Manufacturing in the United States is not yet contracting, but it currently is in much of the industrial world where activity has fallen below a level that indicates growth.
The Purchasing Managers' Index (PMI), which measures orders, employment, exports, and stocks among other things, has fallen to the lowest level since 2009 in the United States while other countries have dipped into recessionary territory.
The U.S. Manufacturing Purchasing Managers’ Index fell by more than two-points to 50.5 in May, the lowest level since Sept. 2009, according to IHS Markit. New orders contracted for the first time since August 2009.
The overall index has fallen by almost six points over the last year.
“May saw U.S. manufacturers endure the toughest month in nearly 10 years, with the headline PMI down to its lowest since the height of the global financial crisis,” said Chris Williamson, economist at IHS Markit. Manufacturing “production is set to act as a further drag on GDP.”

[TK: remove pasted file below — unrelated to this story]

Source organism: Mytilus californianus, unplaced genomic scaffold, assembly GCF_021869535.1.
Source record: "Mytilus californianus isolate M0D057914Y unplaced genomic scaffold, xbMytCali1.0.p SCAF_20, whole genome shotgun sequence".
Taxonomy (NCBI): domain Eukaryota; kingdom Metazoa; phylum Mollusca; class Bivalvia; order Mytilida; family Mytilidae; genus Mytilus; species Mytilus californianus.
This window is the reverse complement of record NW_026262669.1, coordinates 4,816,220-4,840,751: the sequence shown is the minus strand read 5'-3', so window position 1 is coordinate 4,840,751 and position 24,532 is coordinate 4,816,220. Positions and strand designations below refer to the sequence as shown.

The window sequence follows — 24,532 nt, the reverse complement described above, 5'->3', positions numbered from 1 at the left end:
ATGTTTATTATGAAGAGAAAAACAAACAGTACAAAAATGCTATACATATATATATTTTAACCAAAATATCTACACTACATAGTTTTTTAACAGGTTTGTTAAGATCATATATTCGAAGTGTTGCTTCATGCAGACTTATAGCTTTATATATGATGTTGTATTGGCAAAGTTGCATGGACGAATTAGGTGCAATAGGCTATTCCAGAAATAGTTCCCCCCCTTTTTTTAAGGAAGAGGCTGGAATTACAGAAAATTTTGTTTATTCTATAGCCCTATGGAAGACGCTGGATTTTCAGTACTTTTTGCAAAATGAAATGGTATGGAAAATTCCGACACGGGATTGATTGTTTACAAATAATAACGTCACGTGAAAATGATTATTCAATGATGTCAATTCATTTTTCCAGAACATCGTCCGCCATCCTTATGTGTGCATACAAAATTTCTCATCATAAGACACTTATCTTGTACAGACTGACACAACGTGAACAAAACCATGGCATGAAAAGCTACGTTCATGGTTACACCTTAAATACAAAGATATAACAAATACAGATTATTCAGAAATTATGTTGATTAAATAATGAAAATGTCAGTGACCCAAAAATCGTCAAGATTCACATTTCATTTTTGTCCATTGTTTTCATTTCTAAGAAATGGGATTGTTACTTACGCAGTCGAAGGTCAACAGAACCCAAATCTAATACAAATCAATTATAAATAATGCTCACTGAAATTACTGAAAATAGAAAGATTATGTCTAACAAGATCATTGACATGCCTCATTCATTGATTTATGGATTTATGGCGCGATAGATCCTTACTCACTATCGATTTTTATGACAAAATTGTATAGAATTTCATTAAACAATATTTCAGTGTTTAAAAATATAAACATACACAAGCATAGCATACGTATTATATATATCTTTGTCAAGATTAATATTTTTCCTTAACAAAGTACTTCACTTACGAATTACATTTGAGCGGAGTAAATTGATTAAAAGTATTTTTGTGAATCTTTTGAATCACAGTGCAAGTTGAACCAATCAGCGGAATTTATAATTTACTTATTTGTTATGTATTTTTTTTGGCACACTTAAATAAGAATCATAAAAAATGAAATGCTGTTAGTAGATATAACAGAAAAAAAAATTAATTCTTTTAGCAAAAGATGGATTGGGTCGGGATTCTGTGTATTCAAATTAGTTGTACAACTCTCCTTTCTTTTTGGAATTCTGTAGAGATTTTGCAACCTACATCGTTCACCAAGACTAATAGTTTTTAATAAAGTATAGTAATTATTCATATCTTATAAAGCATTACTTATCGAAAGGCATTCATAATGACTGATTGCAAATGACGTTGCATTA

While a PMI of at least 50 indicates growth in manufacturing, the United States is just close enough at 50.5 for one of Trump's many whims to tip the balance and cause a contraction in American manufacturing. Trump's upcoming tariffs on all goods imported from Mexico could be all it takes.
South Korea and China have seen their PMI fall to 48.4 and 49.5 respectively, while Germany's PMI has fallen to 44.9.
A separate reading of the Purchasing Managers' Index released by the Institute for Supply Management shows manufacturing dropping to its lowest level since 2016, not 2009.
The Institute for Supply Management’s purchasing managers index declined to 52.1 from 52.8, missing the median forecast of 53 in Bloomberg’s survey but holding above the 50 mark that indicates expansion. Three of five components declined, including production, inventories and supplier deliveries, according to a report Monday. Eleven of 18 manufacturing industries reported growth.
It's not clear which measure of manufacturing activity is more accurate, or why the two measures are so different, however both reports show a sharp decline that began last summer after Trump dramatically escalated his trade war with China, Canada, and Mexico.
It is clear that things are headed in the wrong direction and that Trump is primarily responsible for it.